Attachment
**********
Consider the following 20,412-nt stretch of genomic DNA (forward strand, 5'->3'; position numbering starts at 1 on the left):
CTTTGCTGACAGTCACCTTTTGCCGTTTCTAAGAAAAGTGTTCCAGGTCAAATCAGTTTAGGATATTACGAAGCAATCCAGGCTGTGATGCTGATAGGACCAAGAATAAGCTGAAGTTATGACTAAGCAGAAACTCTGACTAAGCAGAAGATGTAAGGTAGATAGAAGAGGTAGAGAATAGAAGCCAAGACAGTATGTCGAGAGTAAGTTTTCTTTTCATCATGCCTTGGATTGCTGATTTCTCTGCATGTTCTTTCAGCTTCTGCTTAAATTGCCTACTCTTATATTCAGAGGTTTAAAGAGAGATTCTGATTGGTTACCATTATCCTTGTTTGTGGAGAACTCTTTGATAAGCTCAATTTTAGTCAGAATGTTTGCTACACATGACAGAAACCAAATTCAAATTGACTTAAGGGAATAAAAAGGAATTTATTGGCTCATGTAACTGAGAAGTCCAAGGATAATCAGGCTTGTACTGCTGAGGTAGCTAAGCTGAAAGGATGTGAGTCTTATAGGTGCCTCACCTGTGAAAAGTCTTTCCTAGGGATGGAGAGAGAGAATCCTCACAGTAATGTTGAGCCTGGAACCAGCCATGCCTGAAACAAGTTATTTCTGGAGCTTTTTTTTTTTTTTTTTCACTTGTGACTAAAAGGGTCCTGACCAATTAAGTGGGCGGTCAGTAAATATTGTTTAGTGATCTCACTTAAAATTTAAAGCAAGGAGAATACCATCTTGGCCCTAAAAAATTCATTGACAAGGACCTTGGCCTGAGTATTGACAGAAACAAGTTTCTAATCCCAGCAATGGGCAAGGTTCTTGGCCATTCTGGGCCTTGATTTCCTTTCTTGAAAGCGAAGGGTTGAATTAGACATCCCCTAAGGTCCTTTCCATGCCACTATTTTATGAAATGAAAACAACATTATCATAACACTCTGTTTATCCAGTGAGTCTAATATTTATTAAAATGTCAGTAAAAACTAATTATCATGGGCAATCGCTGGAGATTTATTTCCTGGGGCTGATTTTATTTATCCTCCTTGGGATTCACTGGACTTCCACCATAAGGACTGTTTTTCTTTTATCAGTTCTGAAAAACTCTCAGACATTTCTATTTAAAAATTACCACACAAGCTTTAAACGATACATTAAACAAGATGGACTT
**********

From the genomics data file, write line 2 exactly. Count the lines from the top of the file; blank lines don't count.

CTTTGCTGACAGTCACCTTTTGCCGTTTCTAAGAAAAGTGTTCCAGGTCAAATCAGTTTAGGATATTACGAAGCAATCCAGGCTGTGATGCTGATAGGACCAAGAATAAGCTGAAGTTATGACTAAGCAGAAACTCTGACTAAGCAGAAGATGTAAGGTAGATAGAAGAGGTAGAGAATAGAAGCCAAGACAGTATGTCGAGAGTAAGTTTTCTTTTCATCATGCCTTGGATTGCTGATTTCTCTGCATGTTCTTTCAGCTTCTGCTTAAATTGCCTACTCTTATATTCAGAGGTTTAAAGAGAGATTCTGATTGGTTACCATTATCCTTGTTTGTGGAGAACTCTTTGATAAGCTCAATTTTAGTCAGAATGTTTGCTACACATGACAGAAACCAAATTCAAATTGACTTAAGGGAATAAAAAGGAATTTATTGGCTCATGTAACTGAGAAGTCCAAGGATAATCAGGCTTGTACTGCTGAGGTAGCTAAGCTGAAAGGATGTGAGTCTTATAGGTGCCTCACCTGTGAAAAGTCTTTCCTAGGGATGGAGAGAGAGAATCCTCACAGTAATGTTGAGCCTGGAACCAGCCATGCCTGAAACAAGTTATTTCTGGAGCTTTTTTTTTTTTTTTTTCACTTGTGACTAAAAGGGTCCTGACCAATTAAGTGGGCGGTCAGTAAATATTGTTTAGTGATCTCACTTAAAATTTAAAGCAAGGAGAATACCATCTTGGCCCTAAAAAATTCATTGACAAGGACCTTGGCCTGAGTATTGACAGAAACAAGTTTCTAATCCCAGCAATGGGCAAGGTTCTTGGCCATTCTGGGCCTTGATTTCCTTTCTTGAAAGCGAAGGGTTGAATTAGACATCCCCTAAGGTCCTTTCCATGCCACTATTTTATGAAATGAAAACAACATTATCATAACACTCTGTTTATCCAGTGAGTCTAATATTTATTAAAATGTCAGTAAAAACTAATTATCATGGGCAATCGCTGGAGATTTATTTCCTGGGGCTGATTTTATTTATCCTCCTTGGGATTCACTGGACTTCCACCATAAGGACTGTTTTTCTTTTATCAGTTCTGAAAAACTCTCAGACATTTCTATTTAAAAATTACCACACAAGCTTTAAACGATACATTAAACAAGATGGACTT